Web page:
Counterfactual History (2)
At each and every instant of Time, however brief you suppose it, the line of events forks like the stem of a tree putting forth twin branches.
A fork in the road, the breaking out of a branch from the main trunk, the opening and closing of a door. All these images conjure up an aspect of the human condition: we are caught in an eternal now with limited access to a window on the past which has, at best, a restricted view. And as we move forward into an unknowable future there are some things we can control and some things that we cannot. We are perpetually obliged to make choices or have others’ choices thrust upon us. And in choosing this path over another we will never truly know what might have happened had we turned right instead of left. There are, of course, places to escape these draconian laws: the world of the imagination and a world where time travel is possible.
Niall Ferguson uses André Maurois’s powerful image, above, in his introduction to Virtual History, a selection of academic essays that pose questions such as: what would England have become without Cromwell? or what would have been the consequences if Hitler had invaded Britain in 1940? Asking What If? is a core pastime of the novelist but not necessarily one of the historian. Ferguson writes persuasively in defence of counterfactual history whilst admitting that there are those who, to put it bluntly, judge this branch of history to be a total waste of time and not terribly respectable into the bargain. The first time I came across the term ‘counterfactual’ was in an email from a Princeton historian. He was generously giving me some advice about my time-travelling trilogy. “Your counterfactual question is a good one,” he wrote, and went on to point me in the right direction to write accurately about something which had not happened. This writing about something which had not happened gave me enormous pleasure and also taught me a huge amount. So it was good to come across Niall Ferguson lucidly articulate what was at the back of mind when I took it into my head to ride roughshod over the Ethics of Time Travel.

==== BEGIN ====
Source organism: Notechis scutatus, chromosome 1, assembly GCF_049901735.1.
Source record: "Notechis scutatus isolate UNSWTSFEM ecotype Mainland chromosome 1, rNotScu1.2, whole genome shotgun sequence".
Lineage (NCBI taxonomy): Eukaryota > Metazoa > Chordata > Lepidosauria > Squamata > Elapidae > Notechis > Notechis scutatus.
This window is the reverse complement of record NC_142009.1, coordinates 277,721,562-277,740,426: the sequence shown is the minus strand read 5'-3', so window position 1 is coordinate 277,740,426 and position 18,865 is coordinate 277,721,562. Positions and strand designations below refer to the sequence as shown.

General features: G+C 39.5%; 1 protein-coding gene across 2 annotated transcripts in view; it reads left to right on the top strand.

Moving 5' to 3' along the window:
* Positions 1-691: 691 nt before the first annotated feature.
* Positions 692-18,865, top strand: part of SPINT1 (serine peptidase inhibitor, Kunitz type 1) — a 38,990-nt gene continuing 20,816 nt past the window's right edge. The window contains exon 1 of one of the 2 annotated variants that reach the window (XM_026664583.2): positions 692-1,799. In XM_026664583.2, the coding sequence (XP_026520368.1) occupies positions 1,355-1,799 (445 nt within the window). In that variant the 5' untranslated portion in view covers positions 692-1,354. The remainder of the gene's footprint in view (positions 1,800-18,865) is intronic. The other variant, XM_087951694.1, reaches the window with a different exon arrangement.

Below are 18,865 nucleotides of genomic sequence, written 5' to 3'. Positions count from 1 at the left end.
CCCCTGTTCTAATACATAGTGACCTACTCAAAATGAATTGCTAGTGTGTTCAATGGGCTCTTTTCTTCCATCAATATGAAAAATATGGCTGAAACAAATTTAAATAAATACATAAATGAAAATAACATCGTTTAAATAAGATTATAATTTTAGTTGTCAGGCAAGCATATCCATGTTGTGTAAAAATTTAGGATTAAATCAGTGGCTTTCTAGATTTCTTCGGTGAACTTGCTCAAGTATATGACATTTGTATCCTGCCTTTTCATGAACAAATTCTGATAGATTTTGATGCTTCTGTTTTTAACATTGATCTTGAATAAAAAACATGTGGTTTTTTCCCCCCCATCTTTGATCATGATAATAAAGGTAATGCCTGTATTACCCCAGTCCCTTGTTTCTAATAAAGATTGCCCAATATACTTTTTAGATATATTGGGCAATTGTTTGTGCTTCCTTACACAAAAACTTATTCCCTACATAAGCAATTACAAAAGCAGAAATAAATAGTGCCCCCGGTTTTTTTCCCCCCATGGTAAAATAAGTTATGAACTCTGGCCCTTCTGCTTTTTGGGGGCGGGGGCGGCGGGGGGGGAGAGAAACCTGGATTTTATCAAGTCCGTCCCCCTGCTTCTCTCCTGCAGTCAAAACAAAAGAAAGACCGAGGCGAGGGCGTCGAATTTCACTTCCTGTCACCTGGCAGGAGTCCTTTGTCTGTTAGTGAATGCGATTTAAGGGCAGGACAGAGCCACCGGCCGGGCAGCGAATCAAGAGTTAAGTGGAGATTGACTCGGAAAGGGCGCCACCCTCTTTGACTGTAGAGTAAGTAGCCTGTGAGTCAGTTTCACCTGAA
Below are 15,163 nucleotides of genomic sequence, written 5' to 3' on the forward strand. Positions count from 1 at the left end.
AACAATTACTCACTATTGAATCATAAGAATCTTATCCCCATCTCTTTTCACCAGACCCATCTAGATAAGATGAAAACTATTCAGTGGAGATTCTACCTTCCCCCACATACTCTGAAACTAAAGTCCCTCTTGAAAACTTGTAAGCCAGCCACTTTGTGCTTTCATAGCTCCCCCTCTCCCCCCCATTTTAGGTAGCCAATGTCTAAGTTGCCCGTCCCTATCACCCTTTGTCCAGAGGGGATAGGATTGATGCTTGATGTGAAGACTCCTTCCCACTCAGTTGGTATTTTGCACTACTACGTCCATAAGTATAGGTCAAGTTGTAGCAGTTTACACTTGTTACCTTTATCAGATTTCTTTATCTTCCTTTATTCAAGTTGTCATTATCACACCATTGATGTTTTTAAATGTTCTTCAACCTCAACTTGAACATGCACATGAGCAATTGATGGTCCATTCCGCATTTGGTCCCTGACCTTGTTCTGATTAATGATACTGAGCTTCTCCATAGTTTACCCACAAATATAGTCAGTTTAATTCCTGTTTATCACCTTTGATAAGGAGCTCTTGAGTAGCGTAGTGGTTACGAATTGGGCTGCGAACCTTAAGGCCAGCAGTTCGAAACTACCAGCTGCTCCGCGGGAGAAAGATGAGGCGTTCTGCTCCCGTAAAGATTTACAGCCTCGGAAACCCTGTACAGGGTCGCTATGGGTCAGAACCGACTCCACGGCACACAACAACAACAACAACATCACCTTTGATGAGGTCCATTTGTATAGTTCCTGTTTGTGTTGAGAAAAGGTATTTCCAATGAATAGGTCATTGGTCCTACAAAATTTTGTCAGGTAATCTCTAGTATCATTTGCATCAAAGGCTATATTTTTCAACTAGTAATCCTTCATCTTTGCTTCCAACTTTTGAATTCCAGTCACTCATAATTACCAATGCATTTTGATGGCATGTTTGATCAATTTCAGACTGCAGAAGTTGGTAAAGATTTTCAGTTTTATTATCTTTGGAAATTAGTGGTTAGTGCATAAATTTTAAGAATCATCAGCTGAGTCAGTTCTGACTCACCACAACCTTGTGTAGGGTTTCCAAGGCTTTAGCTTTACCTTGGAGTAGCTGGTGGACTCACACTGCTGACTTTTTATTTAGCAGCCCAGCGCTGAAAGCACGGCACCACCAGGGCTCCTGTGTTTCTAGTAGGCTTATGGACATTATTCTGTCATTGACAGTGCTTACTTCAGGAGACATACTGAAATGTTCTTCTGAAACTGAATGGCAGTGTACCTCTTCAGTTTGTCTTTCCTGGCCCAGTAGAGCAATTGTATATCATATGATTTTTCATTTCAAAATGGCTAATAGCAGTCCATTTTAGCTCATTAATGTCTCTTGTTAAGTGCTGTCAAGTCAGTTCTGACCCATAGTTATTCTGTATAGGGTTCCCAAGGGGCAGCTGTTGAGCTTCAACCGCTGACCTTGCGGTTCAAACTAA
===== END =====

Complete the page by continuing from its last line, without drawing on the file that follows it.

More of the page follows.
Perhaps it will be best to start with my example and comment later.
The year is 1763 and a time-travelling twelve-year old from the 21st century cannot restrain himself from spilling the beans that Britain will lose her American colony and that the USA will also go to become the most powerful nation on the planet.
“No, I cannot believe it!” exclaimed the Parson becoming very red in the face. “More powerful than England!”
“More powerful than France?”
“Oh, yes. Much more.”
“Ah well. That is some small comfort. Upon my word…America!”
This transgression is from the first volume when my characters were (mostly) sticking to the rules and were trying to make as few ripples as possible as they swam through the waters of history. The act of going back in time was reckless enough without actually setting out to alter the past. However, once the trilogy got going and my two villains (an eighteenth-century henchman and his corrupt aristocratic master) started to assert themselves in the plot, time tourism began – reluctantly at first - to evolve into counterfactual history. My villains did not share their author’s scruples. They had needs which clamoured to be satisfied and by volume three these became impossible to resist. For several months I remember considering this counterfactual possibility and deciding no, I can’t possibly go there. My American publishers were charming people and it did not seem polite in the circumstances. In the end, however, I caved in and decided to allow Lord Luxon to attempt to win back the US for the British.